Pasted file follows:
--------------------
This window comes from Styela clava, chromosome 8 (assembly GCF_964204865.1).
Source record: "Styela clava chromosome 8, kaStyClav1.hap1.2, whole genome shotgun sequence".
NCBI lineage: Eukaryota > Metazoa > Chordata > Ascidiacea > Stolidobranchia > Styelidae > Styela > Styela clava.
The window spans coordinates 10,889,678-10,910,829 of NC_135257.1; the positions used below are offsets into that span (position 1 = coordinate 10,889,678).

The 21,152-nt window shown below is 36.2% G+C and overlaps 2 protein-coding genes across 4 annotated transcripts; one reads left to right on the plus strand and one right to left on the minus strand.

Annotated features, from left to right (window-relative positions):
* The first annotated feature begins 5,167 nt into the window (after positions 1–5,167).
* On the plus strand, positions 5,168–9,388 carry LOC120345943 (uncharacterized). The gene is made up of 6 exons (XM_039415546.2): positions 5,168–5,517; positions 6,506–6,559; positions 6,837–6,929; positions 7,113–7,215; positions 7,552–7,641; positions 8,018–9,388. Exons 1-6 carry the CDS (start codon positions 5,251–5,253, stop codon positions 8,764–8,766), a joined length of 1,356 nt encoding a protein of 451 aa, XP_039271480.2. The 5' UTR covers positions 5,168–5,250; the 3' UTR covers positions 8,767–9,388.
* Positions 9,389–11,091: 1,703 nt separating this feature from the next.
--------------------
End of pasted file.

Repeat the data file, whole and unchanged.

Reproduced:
This window comes from Styela clava, chromosome 8 (assembly GCF_964204865.1).
Source record: "Styela clava chromosome 8, kaStyClav1.hap1.2, whole genome shotgun sequence".
NCBI lineage: Eukaryota > Metazoa > Chordata > Ascidiacea > Stolidobranchia > Styelidae > Styela > Styela clava.
The window spans coordinates 10,889,678-10,910,829 of NC_135257.1; the positions used below are offsets into that span (position 1 = coordinate 10,889,678).

The 21,152-nt window shown below is 36.2% G+C and overlaps 2 protein-coding genes across 4 annotated transcripts; one reads left to right on the plus strand and one right to left on the minus strand.

Annotated features, from left to right (window-relative positions):
* The first annotated feature begins 5,167 nt into the window (after positions 1–5,167).
* On the plus strand, positions 5,168–9,388 carry LOC120345943 (uncharacterized). The gene is made up of 6 exons (XM_039415546.2): positions 5,168–5,517; positions 6,506–6,559; positions 6,837–6,929; positions 7,113–7,215; positions 7,552–7,641; positions 8,018–9,388. Exons 1-6 carry the CDS (start codon positions 5,251–5,253, stop codon positions 8,764–8,766), a joined length of 1,356 nt encoding a protein of 451 aa, XP_039271480.2. The 5' UTR covers positions 5,168–5,250; the 3' UTR covers positions 8,767–9,388.
* Positions 9,389–11,091: 1,703 nt separating this feature from the next.